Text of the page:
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“We realize that this is a major pastoral issue,” says Sheila Garcia, associate director of the U. Conference of Catholic Bishops’ Secretariat on Laity, Marriage, Family Life, and Youth.

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Before Juliann Richards met Neal Levy, she didn’t doubt that she’d marry a fellow Catholic someday.

After all, Richards was raised Catholic, attended Catholic school, grew up mostly around fellow Catholics, and knew she wanted her children raised with the same faith.

“For many years, I told myself (and others) that I was going to the nearby Catholic college so I could meet a nice Catholic boy and get married,” Richards recalls.

But when she met Levy—who is Jewish—the two quickly became friends and eventually started dating.

Before the revision, the non-Catholic party had to sign a document saying they agreed that their children would be raised Catholic.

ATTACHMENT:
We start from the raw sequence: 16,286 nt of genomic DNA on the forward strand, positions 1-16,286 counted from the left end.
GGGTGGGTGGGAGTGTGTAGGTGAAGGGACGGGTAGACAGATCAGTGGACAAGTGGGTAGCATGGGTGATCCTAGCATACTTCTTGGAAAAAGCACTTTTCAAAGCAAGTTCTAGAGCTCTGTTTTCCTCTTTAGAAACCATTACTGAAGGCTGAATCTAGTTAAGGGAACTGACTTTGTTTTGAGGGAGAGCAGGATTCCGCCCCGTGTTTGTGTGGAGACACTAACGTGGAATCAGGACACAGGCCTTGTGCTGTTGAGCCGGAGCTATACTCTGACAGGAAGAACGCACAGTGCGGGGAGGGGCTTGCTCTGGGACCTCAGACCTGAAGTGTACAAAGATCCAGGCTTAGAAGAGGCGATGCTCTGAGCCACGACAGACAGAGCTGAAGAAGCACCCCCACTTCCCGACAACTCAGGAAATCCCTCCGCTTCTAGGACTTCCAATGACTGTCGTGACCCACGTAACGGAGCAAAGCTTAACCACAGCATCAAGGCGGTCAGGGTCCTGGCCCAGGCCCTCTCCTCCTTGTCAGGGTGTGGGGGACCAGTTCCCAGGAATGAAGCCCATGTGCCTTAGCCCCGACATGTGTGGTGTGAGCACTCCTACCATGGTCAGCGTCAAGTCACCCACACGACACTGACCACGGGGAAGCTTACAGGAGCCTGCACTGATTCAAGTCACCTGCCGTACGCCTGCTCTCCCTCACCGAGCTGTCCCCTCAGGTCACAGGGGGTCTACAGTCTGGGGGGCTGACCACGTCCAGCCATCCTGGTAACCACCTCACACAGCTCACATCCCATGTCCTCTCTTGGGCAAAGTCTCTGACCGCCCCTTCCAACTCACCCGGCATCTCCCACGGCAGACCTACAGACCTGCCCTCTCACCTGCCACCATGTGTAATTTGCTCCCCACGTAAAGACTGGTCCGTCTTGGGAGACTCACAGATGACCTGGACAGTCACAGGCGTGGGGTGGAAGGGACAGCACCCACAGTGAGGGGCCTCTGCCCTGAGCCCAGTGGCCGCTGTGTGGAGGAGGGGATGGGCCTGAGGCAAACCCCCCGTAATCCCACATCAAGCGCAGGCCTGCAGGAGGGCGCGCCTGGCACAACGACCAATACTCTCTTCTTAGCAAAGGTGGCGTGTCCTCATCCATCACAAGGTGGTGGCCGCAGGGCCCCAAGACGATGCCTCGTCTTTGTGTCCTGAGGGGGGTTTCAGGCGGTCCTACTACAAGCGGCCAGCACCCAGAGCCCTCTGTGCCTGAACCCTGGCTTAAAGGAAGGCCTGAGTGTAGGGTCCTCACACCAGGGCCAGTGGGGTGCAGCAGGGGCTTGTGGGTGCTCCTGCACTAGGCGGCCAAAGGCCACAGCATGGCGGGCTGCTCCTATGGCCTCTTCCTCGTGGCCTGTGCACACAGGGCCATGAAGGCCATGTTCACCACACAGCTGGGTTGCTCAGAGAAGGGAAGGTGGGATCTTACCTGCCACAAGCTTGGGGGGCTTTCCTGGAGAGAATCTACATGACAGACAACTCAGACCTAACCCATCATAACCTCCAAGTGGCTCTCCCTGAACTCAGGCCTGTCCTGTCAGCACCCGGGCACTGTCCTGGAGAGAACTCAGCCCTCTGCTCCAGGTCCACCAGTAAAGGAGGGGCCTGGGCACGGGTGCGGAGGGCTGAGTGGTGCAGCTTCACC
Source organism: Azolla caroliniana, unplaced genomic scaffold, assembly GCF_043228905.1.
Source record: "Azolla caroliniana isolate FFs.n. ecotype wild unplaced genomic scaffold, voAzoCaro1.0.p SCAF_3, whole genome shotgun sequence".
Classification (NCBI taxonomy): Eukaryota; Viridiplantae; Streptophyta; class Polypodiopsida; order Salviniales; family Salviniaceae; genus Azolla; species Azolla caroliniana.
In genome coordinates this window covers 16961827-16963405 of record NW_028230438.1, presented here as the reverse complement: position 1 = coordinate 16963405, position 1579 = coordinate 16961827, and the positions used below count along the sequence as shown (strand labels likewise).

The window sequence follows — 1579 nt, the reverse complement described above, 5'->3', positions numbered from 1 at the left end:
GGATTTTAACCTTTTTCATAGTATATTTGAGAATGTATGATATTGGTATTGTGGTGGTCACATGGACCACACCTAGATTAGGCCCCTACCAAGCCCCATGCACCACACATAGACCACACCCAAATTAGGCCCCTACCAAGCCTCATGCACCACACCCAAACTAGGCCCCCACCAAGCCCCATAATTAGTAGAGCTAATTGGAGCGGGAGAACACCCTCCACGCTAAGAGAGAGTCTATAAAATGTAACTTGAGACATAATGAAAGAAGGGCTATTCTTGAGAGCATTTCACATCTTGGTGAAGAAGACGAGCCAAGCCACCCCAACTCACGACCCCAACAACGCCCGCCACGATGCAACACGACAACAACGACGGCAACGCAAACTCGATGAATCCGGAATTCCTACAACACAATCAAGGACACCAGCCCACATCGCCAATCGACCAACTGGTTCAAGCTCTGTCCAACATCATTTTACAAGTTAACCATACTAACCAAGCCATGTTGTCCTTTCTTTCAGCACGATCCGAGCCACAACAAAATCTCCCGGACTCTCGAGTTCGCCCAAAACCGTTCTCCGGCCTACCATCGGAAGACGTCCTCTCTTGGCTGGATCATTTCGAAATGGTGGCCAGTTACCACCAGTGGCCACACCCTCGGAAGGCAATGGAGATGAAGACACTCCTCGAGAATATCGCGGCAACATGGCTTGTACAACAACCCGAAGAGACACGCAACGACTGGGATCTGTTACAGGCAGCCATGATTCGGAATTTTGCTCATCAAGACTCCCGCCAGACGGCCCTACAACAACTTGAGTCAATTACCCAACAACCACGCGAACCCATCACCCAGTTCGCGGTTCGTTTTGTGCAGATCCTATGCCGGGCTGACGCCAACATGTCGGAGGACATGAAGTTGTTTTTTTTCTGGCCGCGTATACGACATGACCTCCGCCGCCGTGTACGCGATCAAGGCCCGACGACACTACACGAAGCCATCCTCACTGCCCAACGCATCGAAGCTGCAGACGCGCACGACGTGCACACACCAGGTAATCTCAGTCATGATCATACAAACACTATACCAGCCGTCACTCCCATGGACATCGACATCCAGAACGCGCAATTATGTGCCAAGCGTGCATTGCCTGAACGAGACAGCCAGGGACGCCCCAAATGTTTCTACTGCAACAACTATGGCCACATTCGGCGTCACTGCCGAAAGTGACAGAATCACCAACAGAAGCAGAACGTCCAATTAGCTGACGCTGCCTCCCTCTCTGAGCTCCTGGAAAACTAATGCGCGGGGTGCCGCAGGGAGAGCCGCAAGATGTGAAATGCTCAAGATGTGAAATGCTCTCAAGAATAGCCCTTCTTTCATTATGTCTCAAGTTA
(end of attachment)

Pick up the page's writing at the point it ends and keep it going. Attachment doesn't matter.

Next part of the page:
Post-revision, the Catholic spouse pledges to maintain his or her faith and “to do all in her or his power so that all offspring are baptized and brought up in the Catholic Church.” The non-Catholic is informed of that pledge.

“We’ve changed quite a bit of stuff since Vatican II,” says Claretian Father Greg Kenny.

Fast-forward several years: Richards and Levy, both 27, are newlyweds who married in a Jewish-Catholic ceremony.

Such marriages—interfaith (between a Catholic and a non-Christian) and interchurch (between a Catholic and another Christian)—have been on the rise for the past 30 years.

In fact, a 2007 survey on marriage by the Center for Applied Research in the Apostolate (CARA) revealed that marrying another Catholic is a low priority for young Catholics.

Of never-married Catholics, only 7 percent said it was “very important” to marry someone of the same faith.

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